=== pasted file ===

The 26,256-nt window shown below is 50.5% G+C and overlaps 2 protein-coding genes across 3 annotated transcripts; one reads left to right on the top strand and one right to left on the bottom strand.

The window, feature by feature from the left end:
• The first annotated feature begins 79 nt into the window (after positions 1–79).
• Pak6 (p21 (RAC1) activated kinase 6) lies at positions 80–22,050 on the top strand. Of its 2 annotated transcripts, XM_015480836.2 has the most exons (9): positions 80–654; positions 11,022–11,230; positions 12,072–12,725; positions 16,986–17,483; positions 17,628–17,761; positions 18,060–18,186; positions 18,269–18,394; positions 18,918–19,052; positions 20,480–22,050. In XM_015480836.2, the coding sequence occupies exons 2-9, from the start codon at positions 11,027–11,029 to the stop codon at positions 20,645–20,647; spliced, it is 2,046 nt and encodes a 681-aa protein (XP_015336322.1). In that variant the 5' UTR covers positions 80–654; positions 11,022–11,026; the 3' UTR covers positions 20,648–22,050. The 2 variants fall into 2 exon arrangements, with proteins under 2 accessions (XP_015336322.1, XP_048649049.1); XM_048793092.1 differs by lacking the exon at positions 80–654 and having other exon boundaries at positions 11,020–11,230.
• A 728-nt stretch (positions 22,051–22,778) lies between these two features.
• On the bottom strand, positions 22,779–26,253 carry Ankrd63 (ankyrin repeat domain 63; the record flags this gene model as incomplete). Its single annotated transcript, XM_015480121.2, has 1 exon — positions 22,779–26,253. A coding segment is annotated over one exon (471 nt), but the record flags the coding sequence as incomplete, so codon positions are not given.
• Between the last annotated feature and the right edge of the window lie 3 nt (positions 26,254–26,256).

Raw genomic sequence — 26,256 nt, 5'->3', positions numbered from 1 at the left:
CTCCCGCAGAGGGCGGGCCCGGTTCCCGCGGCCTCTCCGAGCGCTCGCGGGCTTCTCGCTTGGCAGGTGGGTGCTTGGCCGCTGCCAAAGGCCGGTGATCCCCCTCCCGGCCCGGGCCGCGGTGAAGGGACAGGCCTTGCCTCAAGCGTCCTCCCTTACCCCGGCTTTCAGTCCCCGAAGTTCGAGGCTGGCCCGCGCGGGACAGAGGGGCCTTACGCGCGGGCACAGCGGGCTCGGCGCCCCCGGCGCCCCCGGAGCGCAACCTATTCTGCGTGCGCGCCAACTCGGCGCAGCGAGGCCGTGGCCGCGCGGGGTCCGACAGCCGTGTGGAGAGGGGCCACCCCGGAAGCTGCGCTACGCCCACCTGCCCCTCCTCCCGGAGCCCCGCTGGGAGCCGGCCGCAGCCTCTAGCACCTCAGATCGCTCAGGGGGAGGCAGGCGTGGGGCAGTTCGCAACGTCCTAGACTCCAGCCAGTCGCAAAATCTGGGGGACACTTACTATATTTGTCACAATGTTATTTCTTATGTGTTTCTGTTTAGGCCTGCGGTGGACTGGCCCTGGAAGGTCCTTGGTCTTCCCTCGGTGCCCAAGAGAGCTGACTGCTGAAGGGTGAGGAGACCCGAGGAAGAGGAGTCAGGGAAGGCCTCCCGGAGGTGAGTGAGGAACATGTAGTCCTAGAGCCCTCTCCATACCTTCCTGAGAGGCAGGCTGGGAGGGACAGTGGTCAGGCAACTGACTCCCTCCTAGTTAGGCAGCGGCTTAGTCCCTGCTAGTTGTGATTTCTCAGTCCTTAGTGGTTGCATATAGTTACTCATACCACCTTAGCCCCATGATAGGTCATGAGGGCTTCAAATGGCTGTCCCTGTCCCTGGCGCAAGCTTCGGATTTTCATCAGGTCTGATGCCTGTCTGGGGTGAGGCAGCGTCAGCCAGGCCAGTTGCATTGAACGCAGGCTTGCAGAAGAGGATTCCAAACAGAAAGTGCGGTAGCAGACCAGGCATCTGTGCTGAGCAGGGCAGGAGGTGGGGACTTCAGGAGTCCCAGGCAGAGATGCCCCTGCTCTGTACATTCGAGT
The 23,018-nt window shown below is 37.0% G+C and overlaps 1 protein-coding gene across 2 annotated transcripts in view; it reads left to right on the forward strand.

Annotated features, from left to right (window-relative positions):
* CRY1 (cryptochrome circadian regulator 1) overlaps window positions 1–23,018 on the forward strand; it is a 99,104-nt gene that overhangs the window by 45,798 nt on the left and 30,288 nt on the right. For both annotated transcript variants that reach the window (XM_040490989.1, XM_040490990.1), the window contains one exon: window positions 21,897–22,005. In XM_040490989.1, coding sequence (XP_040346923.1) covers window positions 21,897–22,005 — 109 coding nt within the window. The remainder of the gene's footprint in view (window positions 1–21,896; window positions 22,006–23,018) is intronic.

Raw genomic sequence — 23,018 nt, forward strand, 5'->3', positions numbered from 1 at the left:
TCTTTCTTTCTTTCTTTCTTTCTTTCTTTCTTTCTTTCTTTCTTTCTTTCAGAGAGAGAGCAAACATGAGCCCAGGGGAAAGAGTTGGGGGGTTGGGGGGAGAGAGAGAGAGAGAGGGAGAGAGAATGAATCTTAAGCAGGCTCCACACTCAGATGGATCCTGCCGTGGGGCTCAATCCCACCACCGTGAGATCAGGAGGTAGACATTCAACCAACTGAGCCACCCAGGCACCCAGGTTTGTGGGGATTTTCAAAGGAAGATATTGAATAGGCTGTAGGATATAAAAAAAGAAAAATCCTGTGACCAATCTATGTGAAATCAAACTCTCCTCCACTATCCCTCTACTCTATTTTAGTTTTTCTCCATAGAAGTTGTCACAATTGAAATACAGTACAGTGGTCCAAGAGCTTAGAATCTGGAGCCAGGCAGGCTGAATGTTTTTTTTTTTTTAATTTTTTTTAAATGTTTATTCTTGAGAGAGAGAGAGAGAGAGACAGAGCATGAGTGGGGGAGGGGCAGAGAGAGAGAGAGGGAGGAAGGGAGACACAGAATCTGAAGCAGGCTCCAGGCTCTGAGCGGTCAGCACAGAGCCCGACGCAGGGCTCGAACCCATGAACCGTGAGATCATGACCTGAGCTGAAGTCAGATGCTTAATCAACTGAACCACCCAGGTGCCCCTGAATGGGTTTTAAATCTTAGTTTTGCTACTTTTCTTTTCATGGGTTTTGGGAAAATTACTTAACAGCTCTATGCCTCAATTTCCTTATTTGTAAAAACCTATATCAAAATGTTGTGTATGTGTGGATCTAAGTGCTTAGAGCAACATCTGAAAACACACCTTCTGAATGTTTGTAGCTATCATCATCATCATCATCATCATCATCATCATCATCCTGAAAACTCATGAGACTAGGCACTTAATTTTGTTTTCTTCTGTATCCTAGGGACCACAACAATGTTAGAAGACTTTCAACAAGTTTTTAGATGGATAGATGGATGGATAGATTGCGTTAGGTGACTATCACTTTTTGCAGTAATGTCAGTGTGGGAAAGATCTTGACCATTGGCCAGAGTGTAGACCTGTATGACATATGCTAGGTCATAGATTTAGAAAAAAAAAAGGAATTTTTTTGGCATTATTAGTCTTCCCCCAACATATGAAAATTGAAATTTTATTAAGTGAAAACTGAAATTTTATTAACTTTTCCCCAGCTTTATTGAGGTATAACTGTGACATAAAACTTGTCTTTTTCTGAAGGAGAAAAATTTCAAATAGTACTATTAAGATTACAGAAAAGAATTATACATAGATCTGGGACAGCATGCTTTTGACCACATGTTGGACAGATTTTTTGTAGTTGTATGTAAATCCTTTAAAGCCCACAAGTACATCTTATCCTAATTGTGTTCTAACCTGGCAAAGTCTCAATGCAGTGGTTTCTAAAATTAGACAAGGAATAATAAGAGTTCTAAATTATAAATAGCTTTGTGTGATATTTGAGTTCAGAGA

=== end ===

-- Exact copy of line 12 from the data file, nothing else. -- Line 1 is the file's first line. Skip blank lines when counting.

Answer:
* CRY1 (cryptochrome circadian regulator 1) overlaps window positions 1–23,018 on the forward strand; it is a 99,104-nt gene that overhangs the window by 45,798 nt on the left and 30,288 nt on the right. For both annotated transcript variants that reach the window (XM_040490989.1, XM_040490990.1), the window contains one exon: window positions 21,897–22,005. In XM_040490989.1, coding sequence (XP_040346923.1) covers window positions 21,897–22,005 — 109 coding nt within the window. The remainder of the gene's footprint in view (window positions 1–21,896; window positions 22,006–23,018) is intronic.